Thursday, September 14, 2006
Czuleger, McCoy Elected Superior Court’s Administrative Leaders for 2007-2008
By TINA BAY, Staff Writer
Los Angeles Superior Court Assistant Presiding Judge J. Stephen Czuleger and Civil Supervising Judge Tim McCoy will be the court’s presiding and assistant presiding judges, respectively, for 2007 and 2008, court officials said yesterday.
Per Local Rule 1.3(m), the two were designated by unanimous vote of the court after their election emerged uncontested at the close of nominations yesterday at noon. They are scheduled to take office Jan.1.
Czuleger’s election was a foregone conclusion, as it has been the practice of the court for many years that the assistant presiding judge move up without opposition. Two years ago, by contrast, Czuleger had to defeat two opponents in order to become assistant presiding judge, after having lost his first bid for the post in 2000.
“I’m very pleased with the confidence my colleagues have shown in me and look forward to coming years with great anticipation,” Czuleger told the MetNews. “I’m not sure you could ever be ‘ready’ for [the job] but I can say I’m prepared for it.”
He also expressed optimism about serving the court alongside McCoy.
“I have known him since before he joined the bench and I’ve always been impressed with his intelligence and diligence, and the honor with which he performs,” Czuleger said. “I’m really looking forward to the opportunity to work even more closely than I have with him.”
The current assistant presiding judge said that his first and most important item of business upon assuming the top spot will be to establish the court’s leadership team, comprised of all the supervising judges and assistant supervising judges, who will assist in the court’s administration.
After that, he said, a primary focus of his leadership next year would be expanding court facilities throughout the county.
“We have many courthouses that are truly deficient, some of which just do not meet the needs of the court, and we hope to work with the [Administrative Office of the Courts] in finding some money that’ll allow us to at least begin the process of planning the building of new court houses or expanding current courthouses.”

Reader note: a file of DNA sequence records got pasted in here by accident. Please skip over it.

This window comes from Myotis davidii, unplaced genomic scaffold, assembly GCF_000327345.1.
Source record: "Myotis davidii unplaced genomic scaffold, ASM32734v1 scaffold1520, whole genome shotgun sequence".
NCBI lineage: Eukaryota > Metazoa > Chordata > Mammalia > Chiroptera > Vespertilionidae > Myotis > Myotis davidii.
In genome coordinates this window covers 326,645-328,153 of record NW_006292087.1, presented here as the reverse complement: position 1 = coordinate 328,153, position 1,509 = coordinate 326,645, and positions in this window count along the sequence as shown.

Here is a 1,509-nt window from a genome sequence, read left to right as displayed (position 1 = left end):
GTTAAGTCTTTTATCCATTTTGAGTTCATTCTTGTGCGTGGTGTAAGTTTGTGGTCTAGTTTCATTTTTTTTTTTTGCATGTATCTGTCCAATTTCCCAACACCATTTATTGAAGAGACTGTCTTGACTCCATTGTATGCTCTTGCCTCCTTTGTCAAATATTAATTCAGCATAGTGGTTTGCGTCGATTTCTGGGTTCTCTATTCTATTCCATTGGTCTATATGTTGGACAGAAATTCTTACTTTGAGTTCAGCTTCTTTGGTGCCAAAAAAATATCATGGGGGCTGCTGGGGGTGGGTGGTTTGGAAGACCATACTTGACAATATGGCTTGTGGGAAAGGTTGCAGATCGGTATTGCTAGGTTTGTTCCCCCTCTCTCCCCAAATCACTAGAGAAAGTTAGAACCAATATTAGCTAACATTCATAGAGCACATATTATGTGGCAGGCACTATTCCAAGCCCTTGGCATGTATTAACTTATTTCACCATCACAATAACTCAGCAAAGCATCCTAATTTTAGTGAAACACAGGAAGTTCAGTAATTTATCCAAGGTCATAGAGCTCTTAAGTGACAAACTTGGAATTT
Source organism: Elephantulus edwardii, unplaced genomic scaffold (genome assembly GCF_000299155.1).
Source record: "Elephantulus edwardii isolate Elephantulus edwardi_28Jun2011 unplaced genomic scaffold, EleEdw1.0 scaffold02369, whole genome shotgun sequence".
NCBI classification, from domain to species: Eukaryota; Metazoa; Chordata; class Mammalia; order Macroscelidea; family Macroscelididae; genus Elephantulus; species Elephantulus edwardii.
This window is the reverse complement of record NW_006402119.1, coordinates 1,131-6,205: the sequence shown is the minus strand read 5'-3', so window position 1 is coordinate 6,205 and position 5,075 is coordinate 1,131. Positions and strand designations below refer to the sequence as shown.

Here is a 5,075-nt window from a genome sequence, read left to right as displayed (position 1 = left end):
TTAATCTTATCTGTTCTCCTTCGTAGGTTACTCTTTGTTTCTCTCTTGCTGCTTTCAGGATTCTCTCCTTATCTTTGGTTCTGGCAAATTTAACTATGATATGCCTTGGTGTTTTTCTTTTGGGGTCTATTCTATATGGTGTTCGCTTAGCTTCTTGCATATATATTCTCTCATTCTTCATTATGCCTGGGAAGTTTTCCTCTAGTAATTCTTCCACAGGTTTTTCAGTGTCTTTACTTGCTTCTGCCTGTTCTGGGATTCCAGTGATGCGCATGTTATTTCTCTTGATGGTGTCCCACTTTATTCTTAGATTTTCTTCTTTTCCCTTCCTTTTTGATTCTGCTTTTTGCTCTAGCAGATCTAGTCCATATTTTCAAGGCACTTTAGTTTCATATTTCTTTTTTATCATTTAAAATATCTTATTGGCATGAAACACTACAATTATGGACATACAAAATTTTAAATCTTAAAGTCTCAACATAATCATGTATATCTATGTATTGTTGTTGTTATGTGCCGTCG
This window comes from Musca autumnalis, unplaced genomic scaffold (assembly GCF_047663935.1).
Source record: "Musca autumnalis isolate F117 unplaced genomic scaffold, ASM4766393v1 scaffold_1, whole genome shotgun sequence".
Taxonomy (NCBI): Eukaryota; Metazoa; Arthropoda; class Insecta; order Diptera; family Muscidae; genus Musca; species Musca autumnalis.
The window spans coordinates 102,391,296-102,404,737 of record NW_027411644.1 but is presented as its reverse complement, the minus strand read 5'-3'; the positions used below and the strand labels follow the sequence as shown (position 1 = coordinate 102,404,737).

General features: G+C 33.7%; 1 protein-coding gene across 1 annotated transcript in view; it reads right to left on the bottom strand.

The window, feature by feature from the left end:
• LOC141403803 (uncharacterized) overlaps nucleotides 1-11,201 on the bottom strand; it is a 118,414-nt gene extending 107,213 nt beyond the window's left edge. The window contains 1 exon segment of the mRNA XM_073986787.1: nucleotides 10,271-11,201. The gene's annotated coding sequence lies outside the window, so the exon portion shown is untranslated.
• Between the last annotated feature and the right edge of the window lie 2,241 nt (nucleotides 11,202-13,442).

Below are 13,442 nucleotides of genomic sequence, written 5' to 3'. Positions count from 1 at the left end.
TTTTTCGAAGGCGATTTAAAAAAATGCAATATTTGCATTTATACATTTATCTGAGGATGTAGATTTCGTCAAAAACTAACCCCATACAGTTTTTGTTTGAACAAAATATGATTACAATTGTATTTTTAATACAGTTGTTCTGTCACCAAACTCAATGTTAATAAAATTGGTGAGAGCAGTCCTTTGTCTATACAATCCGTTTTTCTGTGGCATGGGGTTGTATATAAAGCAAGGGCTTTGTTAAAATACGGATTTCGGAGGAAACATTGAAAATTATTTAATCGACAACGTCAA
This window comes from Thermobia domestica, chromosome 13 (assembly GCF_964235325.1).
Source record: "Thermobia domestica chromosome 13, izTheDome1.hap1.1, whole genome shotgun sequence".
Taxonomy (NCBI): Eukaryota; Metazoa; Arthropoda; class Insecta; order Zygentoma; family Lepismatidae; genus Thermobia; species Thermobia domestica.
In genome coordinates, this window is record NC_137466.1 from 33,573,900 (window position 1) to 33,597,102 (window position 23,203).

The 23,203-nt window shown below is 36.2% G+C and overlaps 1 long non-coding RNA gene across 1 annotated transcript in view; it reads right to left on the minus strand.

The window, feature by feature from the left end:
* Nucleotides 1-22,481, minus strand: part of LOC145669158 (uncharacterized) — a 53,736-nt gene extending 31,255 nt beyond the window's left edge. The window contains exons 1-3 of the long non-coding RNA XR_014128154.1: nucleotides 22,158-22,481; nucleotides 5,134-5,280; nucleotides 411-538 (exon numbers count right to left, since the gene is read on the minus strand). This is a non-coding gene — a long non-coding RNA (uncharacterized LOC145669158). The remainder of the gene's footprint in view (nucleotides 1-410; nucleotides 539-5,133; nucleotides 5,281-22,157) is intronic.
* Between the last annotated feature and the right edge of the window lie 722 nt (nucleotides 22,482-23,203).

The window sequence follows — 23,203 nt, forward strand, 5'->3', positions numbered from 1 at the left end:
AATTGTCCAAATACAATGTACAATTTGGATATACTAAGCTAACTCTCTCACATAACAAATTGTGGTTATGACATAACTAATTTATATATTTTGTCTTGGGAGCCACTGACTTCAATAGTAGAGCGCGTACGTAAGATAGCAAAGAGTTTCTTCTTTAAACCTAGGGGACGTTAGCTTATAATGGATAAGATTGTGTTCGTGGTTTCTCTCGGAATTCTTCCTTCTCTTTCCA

Czuleger said he would also continue his present efforts to improve and expand the court’s technology. After attending a technology planning group meeting yesterday involving a number of other court systems, including the Orange and San Diego superior courts, Czuleger explained that the court is working closely with the AOC it its development of a new statewide case management system that would better meet the court’s needs. He added that technology is a “very difficult” issue to deal with because of the costs.
Generally, Czuleger said he would work with the AOC to increase funding so the court has the resources necessary to operate in a fair and efficient manner.
McCoy told the MetNews he will be honored to work with Czuleger.
“I will do everything I can to ensure that he has a successful tenure, which I am certain will happen,” he said, adding that he would be “all eyes and ears” as he takes on the new challenges of his assisting role in January.
Czuleger, 55, was elevated to the Superior Court in 1990 by then-Gov. Deukmejian, who appointed him to the Los Angeles Municipal Court prior to the unification of the courts.
Along with McCoy, Czuleger is presently a member of the Judicial Council of California.
Before his appointment, Czuleger served as an assistant U.S. attorney in Los Angeles for a number of years, a special attorney with the Justice Department Organized Crime Strike Force in San Francisco, and an associate with Bird, Marella, Box, Wolpert & Matz.
He graduated from Loyola University Law School in 1976 and was admitted to the State Bar in 1977. He earned his undergraduate degree from the University of Santa Clara in 1973.
McCoy, 59, was appointed to the bench by then-Gov. Pete Wilson. Currently serving his second year as civil supervising judge at the Stanley Mosk Courthouse, McCoy is also a member of the executive committee of Los Angeles County Bar Assn.’s litigation section.
McCoy graduated from Purdue University in 1968 and received his law degree from the University of Texas in 1975, the same year he was admitted to the State Bar. He was an aide to then-State Board of Equalization member Matt Fong immediately prior to becoming a judge.
Copyright 2006, Metropolitan News Company